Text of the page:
Delta gets approval for South Africa triangle route, will launch Cape Town service
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Delta is finally getting its South Africa triangle route.
The Atlanta-based airline has tried for nearly two years to win approval from the South African government to operate an Atlanta (ATL)-Johannesburg (JNB)-Cape Town (CPT)-Atlanta service pattern on its Airbus A350. That approval finally came and service will launch later this year, a Delta spokesperson said.
“Delta is pleased that its application to operate its triangular route from Atlanta-Johannesburg-Cape Town-Atlanta has been approved,” the spokesperson said in a statement about the recent approval by regulators. “We look forward to extending our new routing to serve South Africa later this year and offering more choice of travel between the U.S. and South Africa.”
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Delta currently operates a nonstop flight from Atlanta to Johannesburg three times a week.
There are two big upsides for Delta to operate a triangle route.
First, Johannesburg’s airport, O.R. Tambo International, is over a mile high in elevation — 5,558 feet to be exact. Takeoff at that elevation stretches the abilities of Delta’s A350-900 on the 8,439-mile flight because jet engines have more powerful performance at the higher atmospheric pressure found closer to sea level. On certain days this past Southern Hemisphere summer, Delta’s nonstop to Atlanta sometimes required a technical stop in Boston (BOS) due to performance limitations. Cape Town, on the other hand, is only 151 feet above sea level, which will allow Delta to maximize payload and fuel for the return trip to Atlanta without having to make any stops.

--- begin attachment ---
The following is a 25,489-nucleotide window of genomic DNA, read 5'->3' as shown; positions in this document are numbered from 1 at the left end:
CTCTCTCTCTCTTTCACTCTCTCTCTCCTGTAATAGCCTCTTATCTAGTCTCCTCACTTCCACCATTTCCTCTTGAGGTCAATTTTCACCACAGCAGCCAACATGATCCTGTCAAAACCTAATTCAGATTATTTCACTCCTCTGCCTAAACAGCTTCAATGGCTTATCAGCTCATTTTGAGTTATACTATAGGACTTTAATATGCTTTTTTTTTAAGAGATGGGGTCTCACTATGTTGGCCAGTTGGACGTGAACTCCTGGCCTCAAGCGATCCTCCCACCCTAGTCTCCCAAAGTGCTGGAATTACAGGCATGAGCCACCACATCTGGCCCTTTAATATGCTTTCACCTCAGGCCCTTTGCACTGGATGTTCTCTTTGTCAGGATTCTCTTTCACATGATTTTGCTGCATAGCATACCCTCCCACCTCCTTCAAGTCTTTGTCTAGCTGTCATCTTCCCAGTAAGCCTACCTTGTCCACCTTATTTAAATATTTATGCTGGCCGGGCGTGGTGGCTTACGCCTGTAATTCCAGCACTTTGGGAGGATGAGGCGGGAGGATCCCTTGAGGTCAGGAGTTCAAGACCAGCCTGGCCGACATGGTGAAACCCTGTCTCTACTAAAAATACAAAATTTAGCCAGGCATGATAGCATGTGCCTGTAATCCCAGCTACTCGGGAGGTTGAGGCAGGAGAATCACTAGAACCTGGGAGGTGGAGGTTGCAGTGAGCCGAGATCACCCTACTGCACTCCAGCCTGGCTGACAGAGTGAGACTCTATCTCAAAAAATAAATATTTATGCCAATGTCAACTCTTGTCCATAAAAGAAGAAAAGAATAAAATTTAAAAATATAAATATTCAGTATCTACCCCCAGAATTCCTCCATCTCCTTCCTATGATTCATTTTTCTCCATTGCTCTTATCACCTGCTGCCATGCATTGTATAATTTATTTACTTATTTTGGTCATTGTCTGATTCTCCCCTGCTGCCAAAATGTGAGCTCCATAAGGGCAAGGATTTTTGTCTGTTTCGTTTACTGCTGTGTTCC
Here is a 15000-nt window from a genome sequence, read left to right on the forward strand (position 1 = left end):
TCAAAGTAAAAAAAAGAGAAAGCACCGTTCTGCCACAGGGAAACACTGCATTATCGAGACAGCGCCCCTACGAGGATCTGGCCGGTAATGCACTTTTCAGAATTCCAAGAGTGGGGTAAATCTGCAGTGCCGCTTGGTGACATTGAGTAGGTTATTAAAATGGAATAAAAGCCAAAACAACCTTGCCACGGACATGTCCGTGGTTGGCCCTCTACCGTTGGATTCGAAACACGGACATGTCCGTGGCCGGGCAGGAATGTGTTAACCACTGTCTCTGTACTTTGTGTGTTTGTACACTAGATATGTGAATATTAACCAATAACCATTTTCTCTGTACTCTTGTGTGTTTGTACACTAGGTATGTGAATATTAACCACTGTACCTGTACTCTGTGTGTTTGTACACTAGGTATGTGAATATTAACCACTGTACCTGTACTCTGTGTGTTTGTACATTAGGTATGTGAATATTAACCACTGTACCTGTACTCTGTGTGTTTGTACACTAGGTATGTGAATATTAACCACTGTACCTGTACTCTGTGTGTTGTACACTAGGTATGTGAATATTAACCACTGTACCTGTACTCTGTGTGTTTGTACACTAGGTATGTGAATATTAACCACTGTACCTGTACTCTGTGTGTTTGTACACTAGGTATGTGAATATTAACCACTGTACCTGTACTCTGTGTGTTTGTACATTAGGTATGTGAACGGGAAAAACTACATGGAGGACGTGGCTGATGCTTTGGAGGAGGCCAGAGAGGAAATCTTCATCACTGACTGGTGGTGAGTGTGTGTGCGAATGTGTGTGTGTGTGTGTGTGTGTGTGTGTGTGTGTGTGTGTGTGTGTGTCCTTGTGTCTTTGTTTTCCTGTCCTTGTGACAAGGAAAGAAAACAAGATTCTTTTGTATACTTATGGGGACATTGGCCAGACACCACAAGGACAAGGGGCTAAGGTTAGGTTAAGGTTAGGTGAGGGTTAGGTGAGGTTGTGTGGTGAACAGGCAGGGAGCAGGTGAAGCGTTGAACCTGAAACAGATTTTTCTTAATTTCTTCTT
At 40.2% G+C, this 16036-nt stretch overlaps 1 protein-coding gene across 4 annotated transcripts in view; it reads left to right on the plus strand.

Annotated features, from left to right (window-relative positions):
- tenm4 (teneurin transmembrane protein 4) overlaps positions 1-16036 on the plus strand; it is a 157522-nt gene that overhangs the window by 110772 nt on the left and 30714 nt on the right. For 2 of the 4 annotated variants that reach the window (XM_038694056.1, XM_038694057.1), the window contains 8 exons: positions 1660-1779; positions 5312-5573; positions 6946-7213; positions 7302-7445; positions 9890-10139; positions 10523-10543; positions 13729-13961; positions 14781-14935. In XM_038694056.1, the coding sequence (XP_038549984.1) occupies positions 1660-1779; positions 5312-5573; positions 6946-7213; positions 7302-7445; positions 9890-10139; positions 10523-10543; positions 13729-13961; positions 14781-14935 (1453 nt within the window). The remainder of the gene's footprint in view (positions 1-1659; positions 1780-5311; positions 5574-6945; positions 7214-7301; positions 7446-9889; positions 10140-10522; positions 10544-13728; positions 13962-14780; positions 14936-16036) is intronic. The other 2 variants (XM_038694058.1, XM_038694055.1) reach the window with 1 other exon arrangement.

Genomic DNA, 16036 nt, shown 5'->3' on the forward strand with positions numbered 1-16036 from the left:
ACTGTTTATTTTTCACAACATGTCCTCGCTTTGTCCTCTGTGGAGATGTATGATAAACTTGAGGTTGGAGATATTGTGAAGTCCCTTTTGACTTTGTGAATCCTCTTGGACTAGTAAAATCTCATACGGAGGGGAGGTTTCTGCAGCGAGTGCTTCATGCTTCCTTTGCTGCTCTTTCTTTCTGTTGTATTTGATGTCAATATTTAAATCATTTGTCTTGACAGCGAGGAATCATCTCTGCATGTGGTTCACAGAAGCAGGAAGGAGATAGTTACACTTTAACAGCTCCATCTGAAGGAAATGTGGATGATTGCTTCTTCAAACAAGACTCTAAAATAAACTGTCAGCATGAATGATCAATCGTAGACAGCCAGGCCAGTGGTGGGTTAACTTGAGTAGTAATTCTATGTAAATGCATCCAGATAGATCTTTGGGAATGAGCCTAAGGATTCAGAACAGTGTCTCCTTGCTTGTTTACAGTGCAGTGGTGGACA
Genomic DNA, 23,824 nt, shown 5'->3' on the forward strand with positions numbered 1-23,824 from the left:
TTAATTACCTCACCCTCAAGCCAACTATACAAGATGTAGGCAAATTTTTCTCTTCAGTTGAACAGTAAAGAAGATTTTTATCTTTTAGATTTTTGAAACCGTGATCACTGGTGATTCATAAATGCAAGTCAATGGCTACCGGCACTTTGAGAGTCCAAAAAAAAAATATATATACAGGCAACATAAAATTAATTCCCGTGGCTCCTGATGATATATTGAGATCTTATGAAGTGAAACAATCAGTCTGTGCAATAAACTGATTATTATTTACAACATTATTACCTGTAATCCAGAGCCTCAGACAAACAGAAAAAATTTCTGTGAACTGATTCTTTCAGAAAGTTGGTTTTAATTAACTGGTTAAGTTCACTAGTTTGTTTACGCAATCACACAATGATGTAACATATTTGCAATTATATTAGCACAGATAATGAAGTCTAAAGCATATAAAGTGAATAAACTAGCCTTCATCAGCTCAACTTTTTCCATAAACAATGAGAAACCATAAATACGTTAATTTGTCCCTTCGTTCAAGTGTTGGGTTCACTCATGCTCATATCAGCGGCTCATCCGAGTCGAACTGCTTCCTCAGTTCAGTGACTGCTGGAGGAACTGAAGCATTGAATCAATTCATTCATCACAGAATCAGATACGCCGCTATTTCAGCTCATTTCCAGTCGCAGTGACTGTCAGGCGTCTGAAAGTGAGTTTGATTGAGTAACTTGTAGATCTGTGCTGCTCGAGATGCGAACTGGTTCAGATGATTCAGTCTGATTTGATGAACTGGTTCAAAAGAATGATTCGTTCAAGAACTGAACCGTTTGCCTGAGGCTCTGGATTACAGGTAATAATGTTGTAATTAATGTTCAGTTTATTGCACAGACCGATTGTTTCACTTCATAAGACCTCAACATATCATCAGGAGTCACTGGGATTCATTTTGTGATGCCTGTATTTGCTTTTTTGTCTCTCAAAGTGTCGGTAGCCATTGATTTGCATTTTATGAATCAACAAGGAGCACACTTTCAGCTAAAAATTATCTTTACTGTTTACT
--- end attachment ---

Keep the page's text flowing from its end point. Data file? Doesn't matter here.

From a logistical standpoint, this also gives Delta inexpensive access to Cape Town for the first time, allowing both cities to be served with a single aircraft. With Cape Town being a tourist-heavy market, Delta’s bet is that its leisure-focused passengers won’t mind a brief stop in Johannesburg.
But, there’s more to the story.
Even though Delta will serve Cape Town via its triangle routing, the airline is also pursuing approval from the U.S. Department of Transportation to operate a separate South Africa flight — an Atlanta-Cape Town nonstop. The Delta spokesperson confirmed that the triangle route’s approval does not change the carrier’s plans for this.
For its proposed Cape Town nonstop, Delta faces competition from United for the remaining South Africa “slots” that are available under the bilateral air service agreement between the two countries. United hopes to launch service to Cape Town from its hub at Washington Dulles International Airport (IAD). It is up to the DOT to decide which carrier wins this route authority.
South Africa has become a big market for U.S. airlines during the COVID-19 pandemic, due to the struggles and subsequent retrenchment of South African Airways. Prior to the pandemic, the Star Alliance carrier served New York’s John. F Kennedy International Airport (JFK) and Dulles. Now, the much-diminished carrier doesn’t serve any destination outside of Africa. Delta and United — which, in addition to its Cape Town proposal also operates service to Johannesburg and Cape Town from its Newark (EWR) hub — likely see opportunity and demand for the market as travel rebounds.
Featured photo by Nicolas Economou/NurPhoto via Getty Images.
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